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Try solar power - VR Krishna Iyer, Former judge, The Supreme Court of India - The Sunday Indian
 
An IIPM Initiative
Thursday, October 19, 2017
 
 

Try solar power

 

India is falling into the trap of nuclear energy which is expensive and hazardous
VR KRISHNA IYER, FORMER JUDGE, THE SUPREME COURT OF INDIA | Issue Dated: February 3, 2013, New Delhi
Tags : Power crisis in India | Hydel power | VR KRISHNA IYER | Nuclear power | Solar power |
 

An unusual failure of rainfall all over the country has landed India in a crisis of power shortage since we are largely dependent upon hydel generation of power. More power must be found if India’s development is to be sustained.


The prime minister apparently found a solution to the power crisis by borrowing nuclear energy sources by inking a treaty with nuclear companies. Since then, USA’s big business has put great pressure Manmohan Singh’s UPA government to enter into a nuclear treaty with the USA.

Radiation leak is inevitable in nuclear power generation and radiation constitutes a  grave danger, whether the source be USA or Russia or former republics of the USSR. The Koodankulam nuclear power plant built with Russian help is near completion.

The common people, apprehensive of the dangers of nuclear radiation, have fought this  grave peril to their lives.  But the state is indifferent to the protests of common people and is proceeding with the project overlooking clear and well laid down scientific facts.  Long years ago I had raised my voice in vain against nuclear generation. ‘Nuclear never, solar ever’ was the slogan I coined but it was ignored by successive governments.
 
Solar power is the conversion of sunlight into electricity. Even with two rainy seasons, India receives good and bright sunshine all over. The average solar insolation in the country is worked out as equivalent to 2.9x107 MW of power generation capacity per year.

In addition,  solar power is inexpensive in generation.  A recent Indian Express article has explained how solar power is cheap even in small quantities domestically and saves big  transmission losses.

Likewise, wind power is easily available all over the country as has been demonstrated in the Tirunelveli District, Tamil Nadu.  How safe and locally available is this process?  In other words, it is time a massive project for wind generation of power should be undertaken all over the country.

Interestingly, there is also big business interest in these proposals.

Since power shortage has the crippling effect on development and the sun’s energy is available abundantly in most parts of our country, what we require is a colossal research on solar power. If we succeed here, it will be a national victory and can be considered the poor man’s success on the energy front. Little research has so far been done in India on this subject. But considerable potential exists if our governments dare to worship the sun.

Let me cite some long passages from what Dr Ravindranathan Thampi, solar energy expert and professor, solar energy, University College Dublin, Ireland, said: “It is simple and does not require huge investment, signing of MoUs or other complex procedures. People who are interested in investing can easily generate solar energy if they have a small roof or wall with the right inclination and with exposure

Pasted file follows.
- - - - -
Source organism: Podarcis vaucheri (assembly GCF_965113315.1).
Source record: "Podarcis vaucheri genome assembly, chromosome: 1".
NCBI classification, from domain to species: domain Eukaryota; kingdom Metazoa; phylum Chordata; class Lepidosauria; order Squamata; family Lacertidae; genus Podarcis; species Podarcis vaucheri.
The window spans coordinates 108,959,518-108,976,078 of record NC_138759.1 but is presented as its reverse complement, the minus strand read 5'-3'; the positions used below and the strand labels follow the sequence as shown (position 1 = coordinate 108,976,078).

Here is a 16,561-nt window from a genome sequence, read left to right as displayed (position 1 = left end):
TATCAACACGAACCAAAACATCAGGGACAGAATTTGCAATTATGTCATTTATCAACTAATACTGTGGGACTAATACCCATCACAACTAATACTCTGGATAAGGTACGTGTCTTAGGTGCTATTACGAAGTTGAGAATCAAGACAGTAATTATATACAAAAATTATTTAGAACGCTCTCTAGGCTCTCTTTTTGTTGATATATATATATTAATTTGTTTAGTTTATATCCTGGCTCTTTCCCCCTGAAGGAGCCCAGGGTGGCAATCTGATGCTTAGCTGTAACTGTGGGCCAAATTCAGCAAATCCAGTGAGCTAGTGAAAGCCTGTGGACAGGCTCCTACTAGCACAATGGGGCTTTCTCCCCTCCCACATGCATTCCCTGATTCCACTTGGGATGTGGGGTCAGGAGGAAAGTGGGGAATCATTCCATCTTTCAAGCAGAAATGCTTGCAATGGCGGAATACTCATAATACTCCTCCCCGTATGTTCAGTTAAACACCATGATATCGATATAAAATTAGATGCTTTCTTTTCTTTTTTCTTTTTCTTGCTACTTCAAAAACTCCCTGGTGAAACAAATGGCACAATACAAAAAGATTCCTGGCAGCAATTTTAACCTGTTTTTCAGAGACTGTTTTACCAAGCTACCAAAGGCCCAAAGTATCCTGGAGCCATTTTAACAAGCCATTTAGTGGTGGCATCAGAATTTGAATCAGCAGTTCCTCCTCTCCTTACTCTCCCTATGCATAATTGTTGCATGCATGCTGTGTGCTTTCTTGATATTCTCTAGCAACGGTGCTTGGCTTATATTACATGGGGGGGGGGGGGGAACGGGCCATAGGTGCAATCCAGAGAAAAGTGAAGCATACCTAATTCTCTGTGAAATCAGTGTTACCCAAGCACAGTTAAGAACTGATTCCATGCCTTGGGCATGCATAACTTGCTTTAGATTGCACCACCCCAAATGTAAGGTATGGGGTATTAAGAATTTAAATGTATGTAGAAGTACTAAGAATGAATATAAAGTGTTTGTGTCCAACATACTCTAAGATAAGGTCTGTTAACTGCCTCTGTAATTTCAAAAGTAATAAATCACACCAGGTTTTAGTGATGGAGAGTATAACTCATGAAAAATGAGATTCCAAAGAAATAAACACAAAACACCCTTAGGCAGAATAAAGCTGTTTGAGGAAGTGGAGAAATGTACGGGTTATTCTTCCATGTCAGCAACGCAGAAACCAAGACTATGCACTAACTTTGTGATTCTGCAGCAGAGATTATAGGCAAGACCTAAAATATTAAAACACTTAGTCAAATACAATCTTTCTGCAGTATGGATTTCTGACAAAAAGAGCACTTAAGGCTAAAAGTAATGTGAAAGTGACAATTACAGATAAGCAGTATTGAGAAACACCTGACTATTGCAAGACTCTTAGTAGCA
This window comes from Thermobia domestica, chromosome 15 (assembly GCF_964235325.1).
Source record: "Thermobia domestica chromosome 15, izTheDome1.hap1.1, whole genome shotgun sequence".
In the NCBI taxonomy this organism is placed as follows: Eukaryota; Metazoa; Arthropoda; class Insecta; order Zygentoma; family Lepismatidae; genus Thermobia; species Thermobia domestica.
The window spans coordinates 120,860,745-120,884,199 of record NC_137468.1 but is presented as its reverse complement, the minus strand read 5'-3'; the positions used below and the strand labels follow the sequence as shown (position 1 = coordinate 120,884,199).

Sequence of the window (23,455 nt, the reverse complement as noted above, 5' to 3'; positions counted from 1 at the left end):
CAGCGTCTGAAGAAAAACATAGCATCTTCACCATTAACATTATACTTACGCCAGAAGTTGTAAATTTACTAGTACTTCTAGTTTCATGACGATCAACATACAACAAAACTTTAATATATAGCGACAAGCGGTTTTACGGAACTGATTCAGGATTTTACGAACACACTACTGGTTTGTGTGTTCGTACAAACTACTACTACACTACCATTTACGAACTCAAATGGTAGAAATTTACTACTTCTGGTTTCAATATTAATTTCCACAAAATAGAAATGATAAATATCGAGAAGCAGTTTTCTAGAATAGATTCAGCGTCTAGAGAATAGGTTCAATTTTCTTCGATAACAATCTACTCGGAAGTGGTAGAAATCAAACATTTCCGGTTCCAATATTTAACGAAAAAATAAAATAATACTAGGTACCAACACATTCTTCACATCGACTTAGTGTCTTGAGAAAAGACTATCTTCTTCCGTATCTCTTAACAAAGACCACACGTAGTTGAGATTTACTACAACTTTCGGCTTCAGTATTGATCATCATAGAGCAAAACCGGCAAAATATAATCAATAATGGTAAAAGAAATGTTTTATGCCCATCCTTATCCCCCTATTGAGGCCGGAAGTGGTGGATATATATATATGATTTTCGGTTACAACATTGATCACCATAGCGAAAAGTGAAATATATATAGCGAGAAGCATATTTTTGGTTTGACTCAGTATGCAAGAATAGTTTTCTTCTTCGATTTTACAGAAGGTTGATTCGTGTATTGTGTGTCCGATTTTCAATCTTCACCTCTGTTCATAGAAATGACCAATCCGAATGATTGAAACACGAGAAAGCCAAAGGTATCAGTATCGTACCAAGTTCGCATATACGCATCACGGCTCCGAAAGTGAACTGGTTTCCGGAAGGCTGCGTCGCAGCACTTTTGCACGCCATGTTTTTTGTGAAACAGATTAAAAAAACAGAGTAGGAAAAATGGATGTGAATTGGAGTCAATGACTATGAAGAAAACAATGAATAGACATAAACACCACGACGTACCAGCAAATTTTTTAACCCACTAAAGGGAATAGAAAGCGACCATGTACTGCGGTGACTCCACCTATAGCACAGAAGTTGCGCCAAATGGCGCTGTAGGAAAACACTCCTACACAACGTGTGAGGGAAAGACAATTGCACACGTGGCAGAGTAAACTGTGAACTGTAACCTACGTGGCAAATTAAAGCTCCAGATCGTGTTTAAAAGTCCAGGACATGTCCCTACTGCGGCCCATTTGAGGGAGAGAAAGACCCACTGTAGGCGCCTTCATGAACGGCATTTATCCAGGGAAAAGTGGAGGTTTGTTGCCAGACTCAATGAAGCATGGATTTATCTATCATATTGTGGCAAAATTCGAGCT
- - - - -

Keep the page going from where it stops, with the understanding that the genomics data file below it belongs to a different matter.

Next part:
to sunlight for long hours.  The power generated can be
fed to the grid, while the production
and consumption can be monitored by an electronic meter.”

It is cheap and easy to install, but there needs to be a guarantee from the Kerala State Electricity Board that they will pay the bills on time.  Energy can be generated in small quantities.  “There are so many homes, especially NRI homes, that are locked and uninhabited for most part of the year which is ideal for feed-in-tariff. We need working models that are simple and effective.  It would cost Rs 7 per unit as against the Rs 12 per unit of the Kayamkulam plant.  Moreover, it would be free from transmission loss,” said Ravindranathan.

This will also create employment as entrepreneurs can take up the project and hands are required to fit the gadgets and other procedures.

The Kerala government has invited participants offering facilities by way of subsidy provided they are willing to instal solar power.  I am one who has offered to pare down the initial cost. There are Central and state subsidies which bring down the offer of cost.

It is inspiring to note that Gujarat under the imaginative leadership of Chief Minister Narendra Modi has actually generated solar power in large quantities. If Gujarat can produce solar power on a large scale, many other Indian states can do the same. The nuclear lobby is far more expensive and dangerous. The solar feasibility should be tried on a large scale in the south of India where the sun shines bright.

(The views expressed by the author are personal)

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Issue Dated: Feb 5, 2017